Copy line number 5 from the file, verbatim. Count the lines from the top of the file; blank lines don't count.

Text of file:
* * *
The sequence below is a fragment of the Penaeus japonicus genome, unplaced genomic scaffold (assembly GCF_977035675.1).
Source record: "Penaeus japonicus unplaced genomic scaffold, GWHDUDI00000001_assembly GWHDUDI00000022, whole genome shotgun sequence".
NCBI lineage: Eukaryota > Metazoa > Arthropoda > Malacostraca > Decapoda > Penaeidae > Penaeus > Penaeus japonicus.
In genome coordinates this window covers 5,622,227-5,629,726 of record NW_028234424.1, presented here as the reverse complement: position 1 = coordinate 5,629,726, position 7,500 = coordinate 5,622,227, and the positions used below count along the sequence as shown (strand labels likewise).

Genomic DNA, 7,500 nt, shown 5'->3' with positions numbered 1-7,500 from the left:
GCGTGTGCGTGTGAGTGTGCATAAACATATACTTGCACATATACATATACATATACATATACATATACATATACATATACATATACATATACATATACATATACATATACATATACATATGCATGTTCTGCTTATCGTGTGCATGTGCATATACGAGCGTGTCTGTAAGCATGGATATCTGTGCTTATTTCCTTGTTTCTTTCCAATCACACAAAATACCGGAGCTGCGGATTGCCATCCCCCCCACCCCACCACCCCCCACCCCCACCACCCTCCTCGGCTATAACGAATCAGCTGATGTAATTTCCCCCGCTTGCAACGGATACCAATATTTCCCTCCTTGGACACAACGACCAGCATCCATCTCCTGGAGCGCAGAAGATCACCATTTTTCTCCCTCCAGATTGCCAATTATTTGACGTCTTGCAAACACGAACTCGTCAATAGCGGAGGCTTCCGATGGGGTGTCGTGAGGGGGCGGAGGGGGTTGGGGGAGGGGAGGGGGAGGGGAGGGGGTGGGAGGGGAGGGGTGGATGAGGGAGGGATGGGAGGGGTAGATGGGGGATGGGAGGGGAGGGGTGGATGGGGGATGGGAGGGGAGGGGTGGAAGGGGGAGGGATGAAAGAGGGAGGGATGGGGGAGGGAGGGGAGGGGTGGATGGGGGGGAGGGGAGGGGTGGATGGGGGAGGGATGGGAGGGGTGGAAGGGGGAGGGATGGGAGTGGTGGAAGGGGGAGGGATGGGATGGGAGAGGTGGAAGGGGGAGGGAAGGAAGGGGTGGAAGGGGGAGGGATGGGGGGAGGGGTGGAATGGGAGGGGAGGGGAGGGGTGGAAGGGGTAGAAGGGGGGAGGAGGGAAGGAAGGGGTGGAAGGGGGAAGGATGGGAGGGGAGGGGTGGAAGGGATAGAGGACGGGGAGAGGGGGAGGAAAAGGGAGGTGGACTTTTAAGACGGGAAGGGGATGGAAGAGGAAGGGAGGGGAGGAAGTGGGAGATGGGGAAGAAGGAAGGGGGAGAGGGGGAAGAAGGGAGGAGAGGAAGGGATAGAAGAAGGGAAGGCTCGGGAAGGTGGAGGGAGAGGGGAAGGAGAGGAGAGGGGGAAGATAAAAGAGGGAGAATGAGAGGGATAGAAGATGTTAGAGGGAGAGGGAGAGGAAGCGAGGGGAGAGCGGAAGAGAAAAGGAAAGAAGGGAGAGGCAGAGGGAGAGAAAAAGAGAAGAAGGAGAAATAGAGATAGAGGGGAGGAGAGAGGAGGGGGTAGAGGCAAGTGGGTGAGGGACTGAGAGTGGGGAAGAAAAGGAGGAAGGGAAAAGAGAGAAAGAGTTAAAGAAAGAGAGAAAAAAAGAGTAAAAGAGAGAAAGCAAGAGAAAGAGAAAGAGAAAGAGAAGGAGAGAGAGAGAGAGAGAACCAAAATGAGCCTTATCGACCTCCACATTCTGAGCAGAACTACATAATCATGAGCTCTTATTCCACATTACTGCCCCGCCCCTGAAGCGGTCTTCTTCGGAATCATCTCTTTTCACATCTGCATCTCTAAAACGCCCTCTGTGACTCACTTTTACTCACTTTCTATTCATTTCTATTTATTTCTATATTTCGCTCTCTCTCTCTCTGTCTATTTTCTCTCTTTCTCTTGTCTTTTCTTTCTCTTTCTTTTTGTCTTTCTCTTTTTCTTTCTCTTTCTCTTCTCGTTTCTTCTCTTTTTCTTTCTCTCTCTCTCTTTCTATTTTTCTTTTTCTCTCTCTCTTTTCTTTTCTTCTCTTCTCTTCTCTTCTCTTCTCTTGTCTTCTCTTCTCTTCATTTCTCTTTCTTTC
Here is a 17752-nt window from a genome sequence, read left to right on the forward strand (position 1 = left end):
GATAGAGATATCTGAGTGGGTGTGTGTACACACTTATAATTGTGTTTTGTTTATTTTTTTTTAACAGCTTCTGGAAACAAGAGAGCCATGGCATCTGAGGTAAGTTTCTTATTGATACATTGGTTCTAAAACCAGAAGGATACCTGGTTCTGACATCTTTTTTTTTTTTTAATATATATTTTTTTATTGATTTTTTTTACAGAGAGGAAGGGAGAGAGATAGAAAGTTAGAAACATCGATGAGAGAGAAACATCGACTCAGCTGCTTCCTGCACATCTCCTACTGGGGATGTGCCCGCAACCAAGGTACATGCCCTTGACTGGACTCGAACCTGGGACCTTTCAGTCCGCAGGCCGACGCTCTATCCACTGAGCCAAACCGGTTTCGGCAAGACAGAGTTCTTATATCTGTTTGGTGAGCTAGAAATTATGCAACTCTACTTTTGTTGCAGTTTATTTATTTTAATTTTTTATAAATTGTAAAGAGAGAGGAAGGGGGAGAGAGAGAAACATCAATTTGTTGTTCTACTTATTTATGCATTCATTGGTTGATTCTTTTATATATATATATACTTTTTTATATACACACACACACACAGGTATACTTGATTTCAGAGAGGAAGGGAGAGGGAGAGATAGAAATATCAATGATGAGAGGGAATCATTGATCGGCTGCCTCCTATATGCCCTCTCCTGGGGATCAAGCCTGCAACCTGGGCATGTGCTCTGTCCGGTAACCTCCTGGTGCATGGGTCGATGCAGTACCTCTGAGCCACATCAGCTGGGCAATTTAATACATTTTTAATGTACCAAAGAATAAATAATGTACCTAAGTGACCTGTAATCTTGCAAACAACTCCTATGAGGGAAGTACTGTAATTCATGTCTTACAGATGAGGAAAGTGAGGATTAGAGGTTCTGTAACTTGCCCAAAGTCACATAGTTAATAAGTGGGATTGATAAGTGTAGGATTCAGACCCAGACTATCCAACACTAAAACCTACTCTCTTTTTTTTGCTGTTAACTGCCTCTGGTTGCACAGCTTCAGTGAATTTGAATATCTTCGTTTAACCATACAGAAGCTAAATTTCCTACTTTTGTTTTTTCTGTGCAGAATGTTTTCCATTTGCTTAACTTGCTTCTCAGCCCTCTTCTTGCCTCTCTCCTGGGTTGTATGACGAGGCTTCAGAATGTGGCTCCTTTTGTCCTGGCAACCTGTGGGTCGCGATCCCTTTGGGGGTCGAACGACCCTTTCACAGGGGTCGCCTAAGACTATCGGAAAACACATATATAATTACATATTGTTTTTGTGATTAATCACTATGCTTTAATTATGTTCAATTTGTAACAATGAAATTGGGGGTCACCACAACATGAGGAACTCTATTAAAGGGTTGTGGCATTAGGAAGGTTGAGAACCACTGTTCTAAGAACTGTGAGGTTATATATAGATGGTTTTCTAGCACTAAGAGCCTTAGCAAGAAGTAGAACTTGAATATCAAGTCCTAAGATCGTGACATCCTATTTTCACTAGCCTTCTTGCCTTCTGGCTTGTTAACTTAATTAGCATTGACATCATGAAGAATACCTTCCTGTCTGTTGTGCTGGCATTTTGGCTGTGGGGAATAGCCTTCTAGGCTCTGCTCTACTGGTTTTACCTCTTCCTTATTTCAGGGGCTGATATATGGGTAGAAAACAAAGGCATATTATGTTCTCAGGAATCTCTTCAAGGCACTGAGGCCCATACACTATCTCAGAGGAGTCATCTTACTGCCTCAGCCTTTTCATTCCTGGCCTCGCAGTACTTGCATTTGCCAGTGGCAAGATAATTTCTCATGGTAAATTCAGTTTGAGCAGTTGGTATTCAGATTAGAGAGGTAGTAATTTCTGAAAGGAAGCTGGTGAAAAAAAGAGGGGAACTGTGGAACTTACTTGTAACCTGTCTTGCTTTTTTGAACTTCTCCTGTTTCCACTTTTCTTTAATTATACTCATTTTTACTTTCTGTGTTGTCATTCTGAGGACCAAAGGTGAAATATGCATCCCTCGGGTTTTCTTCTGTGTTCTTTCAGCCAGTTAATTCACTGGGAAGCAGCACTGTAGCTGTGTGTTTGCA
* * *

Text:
Genomic DNA, 7,500 nt, shown 5'->3' with positions numbered 1-7,500 from the left: